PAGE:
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Bayer Crop Science

Five Reasons to resistance test black-grass and ryegrass and how to do it

Article overview

Resistance testing Italian ryegrass and black-grass helps farmers to plan resistance management

Five Reasons to resistance test black-grass and ryegrass and how to do it

Black-grass and Italian ryegrass can both develop resistance to a number of common herbicides. A resistance test is a valuable tool for farmers for managing the situation on their farm, here’s why:

Each farm is unique

Farmers have a huge influence on the resistance situation on their farm. Machine hygiene aside, resistance is a result of management history, unlike insecticide and fungicide resistance which can quickly spread between farms. Consequently, national surveys and discussions with other farmers can only take you so far. Testing problem weeds is vital because you can even find different resistance profiles between fields on the same farm.

“If you hear somewhere about a resistance trait, it doesn’t mean you have that resistance trait on your farm,” says John Cussans. “There is no substitute for understanding the population you are trying to control in a field. There is no substitute for resistance testing.”

Various types of resistance

Resistance develops to each active separately. While there are some patterns of cross-resistance, they are not entirely predictable so a specific resistance test is needed. For example, the recent Italian ryegrass survey found all conceivable combinations of resistance to the key post-em and pre-em actives.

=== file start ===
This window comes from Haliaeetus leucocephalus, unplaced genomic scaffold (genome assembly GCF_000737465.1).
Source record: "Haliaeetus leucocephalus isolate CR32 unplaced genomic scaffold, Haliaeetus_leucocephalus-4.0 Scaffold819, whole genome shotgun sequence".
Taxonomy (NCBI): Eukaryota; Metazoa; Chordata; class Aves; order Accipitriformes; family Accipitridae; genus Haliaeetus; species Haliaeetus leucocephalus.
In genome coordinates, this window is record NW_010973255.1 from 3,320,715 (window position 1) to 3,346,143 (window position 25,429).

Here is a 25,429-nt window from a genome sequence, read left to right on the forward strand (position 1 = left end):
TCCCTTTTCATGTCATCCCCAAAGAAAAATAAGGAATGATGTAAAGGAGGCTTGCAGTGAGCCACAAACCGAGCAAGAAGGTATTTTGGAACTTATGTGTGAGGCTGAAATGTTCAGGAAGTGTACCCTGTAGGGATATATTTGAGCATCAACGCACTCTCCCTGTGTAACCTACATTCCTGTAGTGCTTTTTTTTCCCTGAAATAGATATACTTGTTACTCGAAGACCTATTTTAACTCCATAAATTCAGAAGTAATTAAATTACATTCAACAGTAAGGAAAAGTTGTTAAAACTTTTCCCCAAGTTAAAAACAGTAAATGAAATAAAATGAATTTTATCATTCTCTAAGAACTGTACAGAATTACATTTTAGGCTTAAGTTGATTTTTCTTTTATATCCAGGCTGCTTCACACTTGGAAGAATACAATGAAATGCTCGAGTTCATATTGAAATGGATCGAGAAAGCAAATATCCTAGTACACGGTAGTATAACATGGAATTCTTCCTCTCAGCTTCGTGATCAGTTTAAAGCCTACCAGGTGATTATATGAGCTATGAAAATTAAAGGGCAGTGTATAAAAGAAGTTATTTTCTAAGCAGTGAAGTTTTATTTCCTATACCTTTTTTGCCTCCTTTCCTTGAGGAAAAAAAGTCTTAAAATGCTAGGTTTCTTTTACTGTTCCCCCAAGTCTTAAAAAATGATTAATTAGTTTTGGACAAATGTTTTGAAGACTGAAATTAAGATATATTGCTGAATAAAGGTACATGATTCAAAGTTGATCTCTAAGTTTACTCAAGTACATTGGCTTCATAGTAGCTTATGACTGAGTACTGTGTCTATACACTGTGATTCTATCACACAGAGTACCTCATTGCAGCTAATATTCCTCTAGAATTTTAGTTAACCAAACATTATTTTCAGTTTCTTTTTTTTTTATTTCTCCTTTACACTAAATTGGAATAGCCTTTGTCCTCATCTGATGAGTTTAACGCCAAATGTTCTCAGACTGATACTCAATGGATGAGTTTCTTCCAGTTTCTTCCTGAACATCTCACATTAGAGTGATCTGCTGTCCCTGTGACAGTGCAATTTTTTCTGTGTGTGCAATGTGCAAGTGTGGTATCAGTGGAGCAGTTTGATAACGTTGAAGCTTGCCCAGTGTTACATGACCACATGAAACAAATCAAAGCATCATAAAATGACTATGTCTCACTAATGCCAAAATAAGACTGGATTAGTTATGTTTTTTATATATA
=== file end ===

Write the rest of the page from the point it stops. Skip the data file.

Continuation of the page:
Black-grass is slightly different, most farmers have faced resistance in the same order of ACCase followed by ALS and then possibly reduced sensitivity to pre-ems.

As far as we know, there is no fundamental reason for this order except for how and when these actives were used. So, it could be the case that as reliance on pre-em chemistry increases with fewer post-ems, we could see different resistance patterns.

On top of all this, there is also the difference between target site resistance and enhanced metabolism resistance to ALS-inhibitors in black-grass. In practical terms, target site resistance is an on/off switch, once it’s there, farmers can no longer get useful control. Metabolic resistance is different, applications at early growth stages in conducive conditions can ‘overcome’ metabolic resistance and deliver helpful weed control.

Long-term planning

In many ways, the most useful aspect of a resistance test is telling you which products are still effective. Once there is RRR resistance, the decision is fairly straightforward to change products. But where plants are still susceptible or showing some signs of resistance there is still time for farmers to act.

Treasure any active which is effective by following the familiar stewardship guidelines. Apply at the right growth stage, in good conditions with good application technique. Don’t rely on any one active too much in the programme and look at how diversifying cultural controls and rotation can take pressure off a limited number of herbicide options.

Collect a good sample

Watch the videos below for guidance on how to collect a seed sample for a resistance test:

Remember resistance tests are from survivors

When you collect seed in July, it is by definition from weeds which have survived the herbicide programme, susceptible plants have already been controlled. If viable, look to manage these survivors before they shed seed. Patch-spraying with Roundup (glyphosate), hand rogueing and seed destruction can all help prevent very high seed return. Meaning the population size stays manageable with all remaining cultural and chemical control.

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